Posterior Analytics (Bouchier)/Book I/Chapter XXI
|←Chapter XX||Posterior Analytics (Bouchier) by , translated by E. S. Bouchier
Book I, Chapter XXI
Chapter XXI: In Negations some final and ultimate point is reached where the series must cease
- If the series terminate in the case of affirmative demonstration, it will do so in negative demonstration. It will be found that demonstration may be carried out in various figures, but that the methods are limited in number so that the demonstrations are limited also. In every figure a primary or ultimate is reached of which the attribute is predicable, though the ultimate is not predicable of the attribute.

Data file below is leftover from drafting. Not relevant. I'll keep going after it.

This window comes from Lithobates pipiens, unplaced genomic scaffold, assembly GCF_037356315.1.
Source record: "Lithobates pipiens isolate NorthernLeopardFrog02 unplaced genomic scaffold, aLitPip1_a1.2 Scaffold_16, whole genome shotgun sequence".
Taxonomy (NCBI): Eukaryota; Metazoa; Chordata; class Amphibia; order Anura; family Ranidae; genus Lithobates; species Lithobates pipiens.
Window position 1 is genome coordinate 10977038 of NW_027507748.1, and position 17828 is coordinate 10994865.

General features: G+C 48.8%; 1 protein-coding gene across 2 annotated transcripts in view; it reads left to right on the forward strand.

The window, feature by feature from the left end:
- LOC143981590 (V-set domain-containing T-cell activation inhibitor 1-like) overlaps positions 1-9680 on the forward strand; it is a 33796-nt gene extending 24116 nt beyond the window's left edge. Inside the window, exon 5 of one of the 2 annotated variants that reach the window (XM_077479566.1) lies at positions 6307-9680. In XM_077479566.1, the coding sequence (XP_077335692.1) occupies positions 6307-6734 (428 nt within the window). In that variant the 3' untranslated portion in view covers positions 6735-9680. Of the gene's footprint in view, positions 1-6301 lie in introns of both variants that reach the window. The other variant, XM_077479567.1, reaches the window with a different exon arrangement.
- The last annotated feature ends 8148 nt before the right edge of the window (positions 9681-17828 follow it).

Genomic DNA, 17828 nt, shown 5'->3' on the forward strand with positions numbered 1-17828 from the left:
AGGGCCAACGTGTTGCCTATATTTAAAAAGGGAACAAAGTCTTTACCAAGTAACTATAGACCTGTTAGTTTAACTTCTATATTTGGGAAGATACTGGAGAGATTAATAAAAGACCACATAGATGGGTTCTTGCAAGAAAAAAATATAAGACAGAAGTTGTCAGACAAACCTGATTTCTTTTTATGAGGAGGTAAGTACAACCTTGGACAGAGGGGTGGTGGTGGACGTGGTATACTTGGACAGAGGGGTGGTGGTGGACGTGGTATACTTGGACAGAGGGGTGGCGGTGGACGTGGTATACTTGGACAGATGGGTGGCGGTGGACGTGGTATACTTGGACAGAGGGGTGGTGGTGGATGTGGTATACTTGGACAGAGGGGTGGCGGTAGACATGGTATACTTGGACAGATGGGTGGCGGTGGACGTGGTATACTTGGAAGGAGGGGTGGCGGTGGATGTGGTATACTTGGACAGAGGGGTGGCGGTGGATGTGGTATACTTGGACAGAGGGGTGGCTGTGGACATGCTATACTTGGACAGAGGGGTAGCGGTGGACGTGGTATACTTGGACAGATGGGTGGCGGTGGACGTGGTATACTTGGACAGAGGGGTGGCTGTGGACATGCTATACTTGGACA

The process will also clearly terminate in the case of negative demonstration, if it be admitted that an upward and a downward limit are reached in affirmative demonstration. Suppose it to be impossible to proceed to infinity when starting from the last term and advancing upwards, (by the ‘last term’ I mean that which is not predicable of any other term, though some other term, e.g. F, may be predicable of it), and impossible also to proceed from the first term to the last, (by the ‘first term’ I mean that which is predicable of another term though no other is predicable of it). If this supposition be correct then the process of negative demonstration will also terminate. Negation is proved in three ways: (1) According to the first figure: all C is B, but no B is A. Then from the premise CB and from any minor premise whatsoever one must proceed to ultimate knowledge, for such a premise as this is affirmative. As to the major premise it is clear that when the major term is not predicable of another term (such as D) prior to the middle, this term must be distributively predicable of B. Again, if the major term be not predicable of another term prior to D, that other term must be distributively predicable of D. Hence, since the process of demonstration terminates in the direction of the universal it will do so likewise in that of the particular, and there will be some primary term of which the major (A) is not predicable immediately. (2) In the second figure: if all A be B, and no C be B, then no C is A. If a demonstration of this be required it may clearly be proved either by the method just mentioned, or by our present method or by the third method. The method adopted in the first figure has already been explained, so I will now explain the second. The system of proof is as follows. Suppose that all B is D and no C is D, while something must be predicable of B. If it be proved that C is not D, some other term which is not predicable of C must be predicable of D. Hence, since predication, as it advances continually to the next highest term, must terminate at some point, negation will similarly terminate. (3) The third method is as follows. If all B be A, but no B be C, C will not be predicable of everything of which A is predicable. This, again, may be proved by the two methods already mentioned, or according to our present method. We have shewn that the process must terminate if the two former methods be adopted. If we use the third figure we will thus state the premises. All E is B, but some E is C. Here the major premise, some E is not C, may be proved in the same way as before. Since our hypothesis was that the process terminates in the direction of the particular, it is now clear that negative demonstration (in this case the negation of C) will also terminate. It is plain, too, that the process will terminate in every case, even if the proof adopt not one method alone, but all three, according to the first, the second, or the third figure. All these three methods are definite, and that which is brought to a definite end in a definite manner must itself be definite. Granting then that the process of affirmative demonstration terminates, that of negative demonstration must do so likewise.